Professor Nazli Kibria has been featured on BU Today alongside a biological...
PhD, New York University (2009)
Sociology 265 | 617.358.0637 | email@example.com
BIO AND RESEARCH
Dr. Mears studies the intersections of culture and markets. After receiving her B.A. in sociology from the University of Georgia in 2002, she went to graduate school at New York University for her Ph.D. in sociology and graduated in 2009. In her teaching and research, she explores generally how people assign value to things, and focuses on how gender, race, and class inequalities inform the production and change of culture.
Her first book, Pricing Beauty: The Making of a Fashion Model, examines the production of value in fashion modeling markets. Through ethnography and interviews, she traced the backstage work and collaboration behind the fashion “look” in modeling markets in New York and London. She discovered an organized production process that goes into producing something most people take for granted as a natural state: beauty. These production processes are structured along racial and gendered lines, such that markets in cultural production like fashion ultimately become sites for the reproduction of cultural inequalities.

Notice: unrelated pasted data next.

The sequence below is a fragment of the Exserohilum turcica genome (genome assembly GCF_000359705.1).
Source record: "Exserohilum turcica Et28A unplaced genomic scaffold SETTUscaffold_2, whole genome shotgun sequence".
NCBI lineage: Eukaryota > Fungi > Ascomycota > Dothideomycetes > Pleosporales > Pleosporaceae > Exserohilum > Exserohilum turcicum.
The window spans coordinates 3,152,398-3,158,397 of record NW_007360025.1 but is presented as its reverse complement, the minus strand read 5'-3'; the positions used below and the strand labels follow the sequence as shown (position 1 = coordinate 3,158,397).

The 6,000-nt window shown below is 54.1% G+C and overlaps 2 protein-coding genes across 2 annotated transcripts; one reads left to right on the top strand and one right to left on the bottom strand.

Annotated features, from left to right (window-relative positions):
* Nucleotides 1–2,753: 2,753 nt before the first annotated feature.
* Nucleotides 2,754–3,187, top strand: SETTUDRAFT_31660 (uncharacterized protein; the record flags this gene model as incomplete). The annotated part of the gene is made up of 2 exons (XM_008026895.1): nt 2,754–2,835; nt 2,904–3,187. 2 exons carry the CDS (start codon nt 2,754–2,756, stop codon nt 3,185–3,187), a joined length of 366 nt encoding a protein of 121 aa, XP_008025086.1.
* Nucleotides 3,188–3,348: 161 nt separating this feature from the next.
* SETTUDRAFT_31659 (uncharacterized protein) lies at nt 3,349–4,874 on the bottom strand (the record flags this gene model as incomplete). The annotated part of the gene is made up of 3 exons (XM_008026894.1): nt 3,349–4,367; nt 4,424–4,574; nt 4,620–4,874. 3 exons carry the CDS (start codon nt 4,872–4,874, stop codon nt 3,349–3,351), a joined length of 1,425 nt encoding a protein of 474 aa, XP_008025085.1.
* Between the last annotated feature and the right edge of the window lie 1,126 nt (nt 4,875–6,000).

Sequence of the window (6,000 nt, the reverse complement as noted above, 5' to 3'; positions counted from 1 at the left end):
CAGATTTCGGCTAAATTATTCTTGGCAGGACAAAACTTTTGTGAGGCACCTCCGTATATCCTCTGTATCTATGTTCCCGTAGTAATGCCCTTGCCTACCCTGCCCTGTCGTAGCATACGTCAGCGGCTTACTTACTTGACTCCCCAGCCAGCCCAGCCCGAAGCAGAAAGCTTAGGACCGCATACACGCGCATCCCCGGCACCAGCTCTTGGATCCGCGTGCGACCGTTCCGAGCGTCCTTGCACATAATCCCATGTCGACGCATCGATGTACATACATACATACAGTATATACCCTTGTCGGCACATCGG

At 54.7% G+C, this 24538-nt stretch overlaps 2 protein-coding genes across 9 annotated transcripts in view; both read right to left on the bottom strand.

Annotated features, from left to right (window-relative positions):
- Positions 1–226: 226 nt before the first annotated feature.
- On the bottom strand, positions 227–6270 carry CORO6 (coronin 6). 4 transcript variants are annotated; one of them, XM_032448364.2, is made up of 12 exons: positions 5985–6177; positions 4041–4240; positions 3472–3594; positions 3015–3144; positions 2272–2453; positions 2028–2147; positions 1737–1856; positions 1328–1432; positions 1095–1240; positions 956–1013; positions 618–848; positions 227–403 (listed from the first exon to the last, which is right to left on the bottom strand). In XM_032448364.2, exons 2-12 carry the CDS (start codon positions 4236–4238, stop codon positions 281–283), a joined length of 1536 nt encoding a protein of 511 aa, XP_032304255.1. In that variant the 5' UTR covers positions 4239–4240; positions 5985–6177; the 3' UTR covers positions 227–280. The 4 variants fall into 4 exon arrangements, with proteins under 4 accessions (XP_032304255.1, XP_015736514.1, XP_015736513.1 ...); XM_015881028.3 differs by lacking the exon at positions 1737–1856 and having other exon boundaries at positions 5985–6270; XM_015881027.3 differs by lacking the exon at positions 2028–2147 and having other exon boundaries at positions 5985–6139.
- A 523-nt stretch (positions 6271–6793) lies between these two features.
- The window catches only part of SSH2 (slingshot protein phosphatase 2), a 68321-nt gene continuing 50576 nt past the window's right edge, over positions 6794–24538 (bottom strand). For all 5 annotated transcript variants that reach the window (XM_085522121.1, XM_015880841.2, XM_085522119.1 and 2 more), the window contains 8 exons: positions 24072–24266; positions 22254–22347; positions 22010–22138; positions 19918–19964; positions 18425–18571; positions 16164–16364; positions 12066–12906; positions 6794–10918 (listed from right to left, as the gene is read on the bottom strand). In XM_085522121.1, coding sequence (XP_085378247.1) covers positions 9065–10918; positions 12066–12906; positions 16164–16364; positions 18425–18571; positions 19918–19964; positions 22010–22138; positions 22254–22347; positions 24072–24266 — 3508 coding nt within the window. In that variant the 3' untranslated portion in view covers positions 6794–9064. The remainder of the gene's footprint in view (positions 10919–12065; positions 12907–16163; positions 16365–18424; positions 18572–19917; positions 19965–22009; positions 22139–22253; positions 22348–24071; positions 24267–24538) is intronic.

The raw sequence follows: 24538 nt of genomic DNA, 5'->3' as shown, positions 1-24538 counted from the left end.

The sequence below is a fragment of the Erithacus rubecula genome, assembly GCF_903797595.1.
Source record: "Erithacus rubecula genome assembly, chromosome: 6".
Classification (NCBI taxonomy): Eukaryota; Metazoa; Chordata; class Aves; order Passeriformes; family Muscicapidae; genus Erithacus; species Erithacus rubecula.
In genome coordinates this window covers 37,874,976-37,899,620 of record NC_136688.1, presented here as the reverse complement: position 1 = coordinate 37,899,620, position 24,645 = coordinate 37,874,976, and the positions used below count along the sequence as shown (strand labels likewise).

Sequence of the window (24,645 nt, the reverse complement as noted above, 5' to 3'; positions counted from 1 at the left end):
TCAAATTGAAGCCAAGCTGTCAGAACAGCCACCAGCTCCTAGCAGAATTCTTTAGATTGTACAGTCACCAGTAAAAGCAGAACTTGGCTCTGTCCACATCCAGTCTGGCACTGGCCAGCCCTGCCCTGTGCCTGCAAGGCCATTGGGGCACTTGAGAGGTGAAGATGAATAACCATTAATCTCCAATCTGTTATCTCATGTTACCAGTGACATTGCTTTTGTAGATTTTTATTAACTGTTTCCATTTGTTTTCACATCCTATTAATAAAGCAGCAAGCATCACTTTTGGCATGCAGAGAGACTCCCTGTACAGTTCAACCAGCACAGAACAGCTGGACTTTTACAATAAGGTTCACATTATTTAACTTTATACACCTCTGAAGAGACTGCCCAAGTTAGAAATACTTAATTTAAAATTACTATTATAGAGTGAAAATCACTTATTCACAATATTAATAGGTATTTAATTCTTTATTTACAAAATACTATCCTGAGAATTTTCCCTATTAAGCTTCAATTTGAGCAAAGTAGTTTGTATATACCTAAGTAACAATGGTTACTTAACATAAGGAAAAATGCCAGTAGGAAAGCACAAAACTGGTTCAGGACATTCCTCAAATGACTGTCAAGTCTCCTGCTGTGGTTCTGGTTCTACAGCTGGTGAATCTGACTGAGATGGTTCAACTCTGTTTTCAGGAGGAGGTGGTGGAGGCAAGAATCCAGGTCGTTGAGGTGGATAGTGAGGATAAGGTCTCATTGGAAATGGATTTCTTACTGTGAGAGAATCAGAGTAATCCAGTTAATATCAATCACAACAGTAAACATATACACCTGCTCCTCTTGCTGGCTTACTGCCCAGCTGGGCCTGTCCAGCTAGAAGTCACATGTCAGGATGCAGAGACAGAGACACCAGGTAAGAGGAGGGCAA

Building from this work, she has been researching the global context of culture and beauty, based on the case of the global fashion model scouting industry. As global gatekeepers, model scouts play a crucial role in identifying and promoting ideas of beauty around the world.
Currently she’s working on a book project that examines how women produce status distinctions for men in the global VIP leisure and party scene. Based on multi-sited ethnographic observations over 18-months from New York to the French Riviera, I use the global circuit of VIP leisure scenes as a case to examine the values, roles, and repertoires of symbols that this segment of the elite uses to signal status to each other. This research fills gaps in knowledge on contemporary elites with rare ethnographic insights to analyze culture and stratification dynamics among the global “one percent,” and shows the uses of women’s bodies in men’s mobility projects to climb up elite hierarchies.
See my last Op-Ed in the New York Times on gender and social ties in the VIP party scene
2016 “The Paradoxical Value of Deviant Cases: Toward a Gendered Theory of Display Work.” (with Catherine Connell) Signs: Journal of Women in Culture and Society 41(2), Winter.
2015 “Working for Free in the VIP: Relational Work and the Production of Consent.” American Sociological Review 80(6): 1099–1122.
2014 “Aesthetic Labor for the Sociologies of Work, Gender, and Beauty.” Sociology Compass 8(12): 1330–1343.
2012 “Free to Those Who Can Afford It: The Everyday Affordance of Privilege.” (with Noah McClain) Poetics 40(2): 133-149.
2011 Pricing Beauty: The Making of a Fashion Model. Berkeley: University of California Press.
2010 “Size Zero High-End Ethnic: Cultural Production and the Reproduction of Culture in Fashion Modeling” Poetics 38: 21-46.
2009 with Frèderic C. Godart. “How Do Cultural Producers Make Creative Decisions: Lessons from the Catwalk.” Social Forces 88(2): 671-692..